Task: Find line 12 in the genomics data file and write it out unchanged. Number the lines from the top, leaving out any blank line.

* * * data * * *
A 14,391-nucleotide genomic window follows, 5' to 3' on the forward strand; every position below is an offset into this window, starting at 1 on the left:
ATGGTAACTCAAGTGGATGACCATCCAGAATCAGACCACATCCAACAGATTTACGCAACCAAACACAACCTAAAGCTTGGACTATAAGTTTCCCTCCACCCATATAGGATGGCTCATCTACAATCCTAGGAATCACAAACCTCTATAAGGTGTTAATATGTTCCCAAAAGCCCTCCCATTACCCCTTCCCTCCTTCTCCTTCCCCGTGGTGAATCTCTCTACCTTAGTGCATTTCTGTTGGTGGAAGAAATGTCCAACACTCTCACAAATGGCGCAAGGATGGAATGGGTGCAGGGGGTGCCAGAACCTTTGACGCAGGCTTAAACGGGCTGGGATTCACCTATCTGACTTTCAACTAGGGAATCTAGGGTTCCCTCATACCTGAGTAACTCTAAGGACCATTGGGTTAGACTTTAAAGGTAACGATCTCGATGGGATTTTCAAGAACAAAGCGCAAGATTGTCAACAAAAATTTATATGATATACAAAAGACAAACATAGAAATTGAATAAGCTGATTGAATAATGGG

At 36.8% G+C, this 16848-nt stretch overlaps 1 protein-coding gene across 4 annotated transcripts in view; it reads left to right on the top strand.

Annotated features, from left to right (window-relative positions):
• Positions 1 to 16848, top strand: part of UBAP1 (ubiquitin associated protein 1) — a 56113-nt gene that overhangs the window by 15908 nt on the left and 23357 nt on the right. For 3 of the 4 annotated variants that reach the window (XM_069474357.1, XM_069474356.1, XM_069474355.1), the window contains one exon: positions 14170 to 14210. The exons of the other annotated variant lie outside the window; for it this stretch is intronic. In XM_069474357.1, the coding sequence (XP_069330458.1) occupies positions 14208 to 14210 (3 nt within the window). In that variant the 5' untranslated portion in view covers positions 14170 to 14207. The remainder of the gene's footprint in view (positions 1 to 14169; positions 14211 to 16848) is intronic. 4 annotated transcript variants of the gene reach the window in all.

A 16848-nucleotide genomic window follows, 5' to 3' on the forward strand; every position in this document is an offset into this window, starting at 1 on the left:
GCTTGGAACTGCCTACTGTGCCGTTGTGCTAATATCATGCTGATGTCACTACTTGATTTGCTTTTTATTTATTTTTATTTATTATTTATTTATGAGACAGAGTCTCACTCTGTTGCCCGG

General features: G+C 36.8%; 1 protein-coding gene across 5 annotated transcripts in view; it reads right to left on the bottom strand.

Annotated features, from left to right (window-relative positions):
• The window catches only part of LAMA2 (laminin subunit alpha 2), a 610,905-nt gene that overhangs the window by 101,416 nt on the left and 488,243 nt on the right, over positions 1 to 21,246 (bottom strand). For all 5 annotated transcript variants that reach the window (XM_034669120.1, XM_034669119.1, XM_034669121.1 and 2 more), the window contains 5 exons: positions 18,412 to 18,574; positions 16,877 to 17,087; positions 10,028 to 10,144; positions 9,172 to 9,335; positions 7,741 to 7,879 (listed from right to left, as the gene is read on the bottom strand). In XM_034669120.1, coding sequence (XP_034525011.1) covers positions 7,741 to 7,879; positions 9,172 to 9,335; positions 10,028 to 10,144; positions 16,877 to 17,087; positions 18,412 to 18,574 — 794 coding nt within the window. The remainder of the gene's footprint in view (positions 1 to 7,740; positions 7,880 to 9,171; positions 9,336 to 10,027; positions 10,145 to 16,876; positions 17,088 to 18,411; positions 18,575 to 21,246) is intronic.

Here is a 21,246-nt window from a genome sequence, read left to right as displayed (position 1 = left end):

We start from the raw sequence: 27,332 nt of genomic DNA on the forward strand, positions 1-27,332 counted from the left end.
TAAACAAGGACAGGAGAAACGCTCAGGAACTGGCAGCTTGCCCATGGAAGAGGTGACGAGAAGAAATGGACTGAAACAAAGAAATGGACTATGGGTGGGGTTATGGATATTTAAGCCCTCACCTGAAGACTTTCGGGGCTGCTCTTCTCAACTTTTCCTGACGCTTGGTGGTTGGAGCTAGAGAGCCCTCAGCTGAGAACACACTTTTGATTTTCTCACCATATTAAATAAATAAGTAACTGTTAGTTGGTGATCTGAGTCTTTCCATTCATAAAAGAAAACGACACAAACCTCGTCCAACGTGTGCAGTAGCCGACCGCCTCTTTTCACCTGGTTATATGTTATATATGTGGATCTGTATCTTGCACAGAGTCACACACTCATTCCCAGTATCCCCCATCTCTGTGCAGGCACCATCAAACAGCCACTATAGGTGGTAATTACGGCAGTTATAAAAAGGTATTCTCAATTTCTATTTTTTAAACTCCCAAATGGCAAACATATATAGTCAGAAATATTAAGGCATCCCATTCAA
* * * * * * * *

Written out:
We start from the raw sequence: 27,332 nt of genomic DNA on the forward strand, positions 1-27,332 counted from the left end.